Tuesday, June 18, 2013

Want to Benefit from Plant Sterols? Eat Whole Food or Take Supplements With Meals. Plus: Do You "Benefit" at All?

This is not a joke by a blogger this is how Unilever advocates to use their Flora pro.active product to consumers, who "want to lower your cholesterol and follow a healthy diet and lifestyle."
Pharma companies and supplement producers are notorious for picking foods apart and providing you with concentrated extracts of the "active ingredients".

Aside from the fact that more often then not, the activity of those "active ingredients" is critically dependent on co-factors that are lost during the isolation and extraction processes, scientists from the Division of Gastroenterology-Hepatology at the Department of Internal Medicine of the Maastricht University Medical Center have now been able to show that the mere presence of the bulk in which plant sterols would come in the natural form is critically important to their effects.

Can you achieve a "healthily"(?) low cholesterol level by guzzling tuckloads of low-fat yogurt drinks!?

Based on the negative outcomes of previous studies into the benficial effect of "functional" foods or dietary supplements enriched in plant sterols, D. Keszthelyi had hypothesized  that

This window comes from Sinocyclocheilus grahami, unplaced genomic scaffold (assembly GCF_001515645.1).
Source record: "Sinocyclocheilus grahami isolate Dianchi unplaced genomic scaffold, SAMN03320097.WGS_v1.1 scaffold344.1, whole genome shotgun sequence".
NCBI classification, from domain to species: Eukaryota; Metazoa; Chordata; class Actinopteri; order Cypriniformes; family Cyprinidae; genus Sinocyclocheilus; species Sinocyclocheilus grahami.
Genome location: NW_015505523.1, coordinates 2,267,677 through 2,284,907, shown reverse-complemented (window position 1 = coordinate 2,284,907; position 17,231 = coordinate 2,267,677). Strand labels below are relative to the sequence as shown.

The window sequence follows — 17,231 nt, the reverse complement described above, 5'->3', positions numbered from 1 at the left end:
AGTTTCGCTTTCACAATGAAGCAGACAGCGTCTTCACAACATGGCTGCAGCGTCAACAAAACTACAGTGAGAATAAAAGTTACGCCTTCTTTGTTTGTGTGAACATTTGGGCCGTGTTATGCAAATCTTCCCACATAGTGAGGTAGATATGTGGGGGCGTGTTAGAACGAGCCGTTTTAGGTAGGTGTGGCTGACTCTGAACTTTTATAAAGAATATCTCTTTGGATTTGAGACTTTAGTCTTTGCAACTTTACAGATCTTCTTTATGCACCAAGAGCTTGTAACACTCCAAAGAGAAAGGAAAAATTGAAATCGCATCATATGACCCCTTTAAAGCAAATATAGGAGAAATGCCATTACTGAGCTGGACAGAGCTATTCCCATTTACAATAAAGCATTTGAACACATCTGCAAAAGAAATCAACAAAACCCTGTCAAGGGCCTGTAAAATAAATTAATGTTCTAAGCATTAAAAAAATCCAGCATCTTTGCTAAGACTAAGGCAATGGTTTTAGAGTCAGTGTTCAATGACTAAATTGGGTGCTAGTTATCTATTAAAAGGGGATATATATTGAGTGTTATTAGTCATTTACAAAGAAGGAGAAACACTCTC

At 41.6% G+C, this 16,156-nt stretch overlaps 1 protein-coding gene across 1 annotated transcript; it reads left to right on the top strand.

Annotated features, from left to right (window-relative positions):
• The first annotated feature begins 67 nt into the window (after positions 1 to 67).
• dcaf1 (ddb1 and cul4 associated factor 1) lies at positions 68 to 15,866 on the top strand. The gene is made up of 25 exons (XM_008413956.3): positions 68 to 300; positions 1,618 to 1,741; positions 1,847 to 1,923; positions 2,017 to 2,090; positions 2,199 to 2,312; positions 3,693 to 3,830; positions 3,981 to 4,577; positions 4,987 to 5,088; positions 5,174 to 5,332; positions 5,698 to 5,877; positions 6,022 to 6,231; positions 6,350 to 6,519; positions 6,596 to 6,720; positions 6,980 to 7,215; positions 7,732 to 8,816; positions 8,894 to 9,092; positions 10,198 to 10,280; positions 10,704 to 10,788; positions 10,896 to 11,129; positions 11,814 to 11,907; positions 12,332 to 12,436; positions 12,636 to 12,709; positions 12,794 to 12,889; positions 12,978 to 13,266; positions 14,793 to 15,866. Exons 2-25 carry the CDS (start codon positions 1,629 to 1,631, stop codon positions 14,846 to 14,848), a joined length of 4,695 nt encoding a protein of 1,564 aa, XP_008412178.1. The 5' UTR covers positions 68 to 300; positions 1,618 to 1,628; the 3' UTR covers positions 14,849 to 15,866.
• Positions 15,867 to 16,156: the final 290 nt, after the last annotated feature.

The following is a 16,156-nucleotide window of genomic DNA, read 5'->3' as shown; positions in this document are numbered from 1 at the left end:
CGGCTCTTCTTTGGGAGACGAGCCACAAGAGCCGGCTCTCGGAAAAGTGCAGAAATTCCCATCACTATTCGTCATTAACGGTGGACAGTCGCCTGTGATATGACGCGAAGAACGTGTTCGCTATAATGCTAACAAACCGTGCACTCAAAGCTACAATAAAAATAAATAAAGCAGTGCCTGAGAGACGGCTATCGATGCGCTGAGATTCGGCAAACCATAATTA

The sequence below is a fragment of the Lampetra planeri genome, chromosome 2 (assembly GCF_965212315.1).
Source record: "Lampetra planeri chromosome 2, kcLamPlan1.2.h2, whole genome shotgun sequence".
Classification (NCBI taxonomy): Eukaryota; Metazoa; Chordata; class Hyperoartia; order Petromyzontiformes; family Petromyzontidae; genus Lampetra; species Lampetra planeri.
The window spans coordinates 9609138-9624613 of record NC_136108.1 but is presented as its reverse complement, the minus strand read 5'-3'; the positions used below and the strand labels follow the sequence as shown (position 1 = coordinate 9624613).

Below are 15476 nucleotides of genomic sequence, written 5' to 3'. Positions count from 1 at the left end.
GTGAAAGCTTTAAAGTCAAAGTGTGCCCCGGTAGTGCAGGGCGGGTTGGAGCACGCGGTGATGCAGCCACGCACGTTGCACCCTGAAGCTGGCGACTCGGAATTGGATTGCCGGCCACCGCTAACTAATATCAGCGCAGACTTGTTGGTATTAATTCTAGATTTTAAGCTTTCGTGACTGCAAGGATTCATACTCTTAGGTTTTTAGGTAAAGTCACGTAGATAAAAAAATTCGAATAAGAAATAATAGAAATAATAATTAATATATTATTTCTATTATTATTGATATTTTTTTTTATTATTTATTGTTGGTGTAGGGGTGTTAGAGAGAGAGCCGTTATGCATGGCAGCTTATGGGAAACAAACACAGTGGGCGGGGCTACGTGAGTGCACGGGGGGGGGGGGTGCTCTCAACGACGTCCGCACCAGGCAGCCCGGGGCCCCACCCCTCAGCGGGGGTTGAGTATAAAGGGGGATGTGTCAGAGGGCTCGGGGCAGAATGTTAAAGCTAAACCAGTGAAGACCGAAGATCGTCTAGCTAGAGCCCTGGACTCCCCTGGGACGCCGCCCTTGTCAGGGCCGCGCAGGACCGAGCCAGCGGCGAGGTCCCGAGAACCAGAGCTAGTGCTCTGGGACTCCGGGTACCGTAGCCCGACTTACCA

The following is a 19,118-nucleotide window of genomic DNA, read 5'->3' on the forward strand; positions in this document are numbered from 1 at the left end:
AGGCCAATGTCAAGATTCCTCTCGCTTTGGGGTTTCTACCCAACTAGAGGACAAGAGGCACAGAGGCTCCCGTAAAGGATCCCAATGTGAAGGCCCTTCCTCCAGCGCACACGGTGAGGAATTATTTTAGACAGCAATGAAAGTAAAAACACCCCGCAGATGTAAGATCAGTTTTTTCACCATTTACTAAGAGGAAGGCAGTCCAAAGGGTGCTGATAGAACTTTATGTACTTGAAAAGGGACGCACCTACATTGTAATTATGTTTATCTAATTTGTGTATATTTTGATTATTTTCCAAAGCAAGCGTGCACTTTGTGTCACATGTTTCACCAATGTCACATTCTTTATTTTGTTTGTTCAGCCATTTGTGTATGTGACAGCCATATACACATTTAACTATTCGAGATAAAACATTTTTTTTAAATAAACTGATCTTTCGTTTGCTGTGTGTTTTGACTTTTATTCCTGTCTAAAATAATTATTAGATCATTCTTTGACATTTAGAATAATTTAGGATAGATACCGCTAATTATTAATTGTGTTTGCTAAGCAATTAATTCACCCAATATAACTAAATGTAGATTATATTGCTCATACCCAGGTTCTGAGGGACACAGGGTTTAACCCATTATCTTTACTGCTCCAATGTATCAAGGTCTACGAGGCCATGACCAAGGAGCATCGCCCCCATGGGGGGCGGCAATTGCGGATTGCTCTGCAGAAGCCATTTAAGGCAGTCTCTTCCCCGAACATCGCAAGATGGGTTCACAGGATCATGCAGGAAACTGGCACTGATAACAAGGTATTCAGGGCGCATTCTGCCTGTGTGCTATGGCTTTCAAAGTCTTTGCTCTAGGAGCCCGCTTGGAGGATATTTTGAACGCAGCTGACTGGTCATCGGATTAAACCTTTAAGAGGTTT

"100 mL drink, when consumed before a meal, would empty fast from the stomach and would not sufficiently trigger gallbladder emptying, whereas ingestion with or after the solid meal would enable the necessary physiological changes to aid inhibition of cholesterol absorption" (Keszthelyi. 2013)
To test this hypothesis the researchers recruited a total of 12 healthy male subjects (age, 25 ± 3 years; BMI, 23 ± 2 kg/m²) who reported the scientists' lab on three separate test days with one-week washout between test days.

Does the Paleo diet ruin your cholesterol levels as the conclusion to a recently published thesis would indicate (learn more)?
On each of the days, the participants consumed a Phytosterol (PS) containing yoghurt drink (100 mL, Becel Pro-Activ with PS added as their fatty acid esters (3.2 g, equivalent to 2.0 g PS), either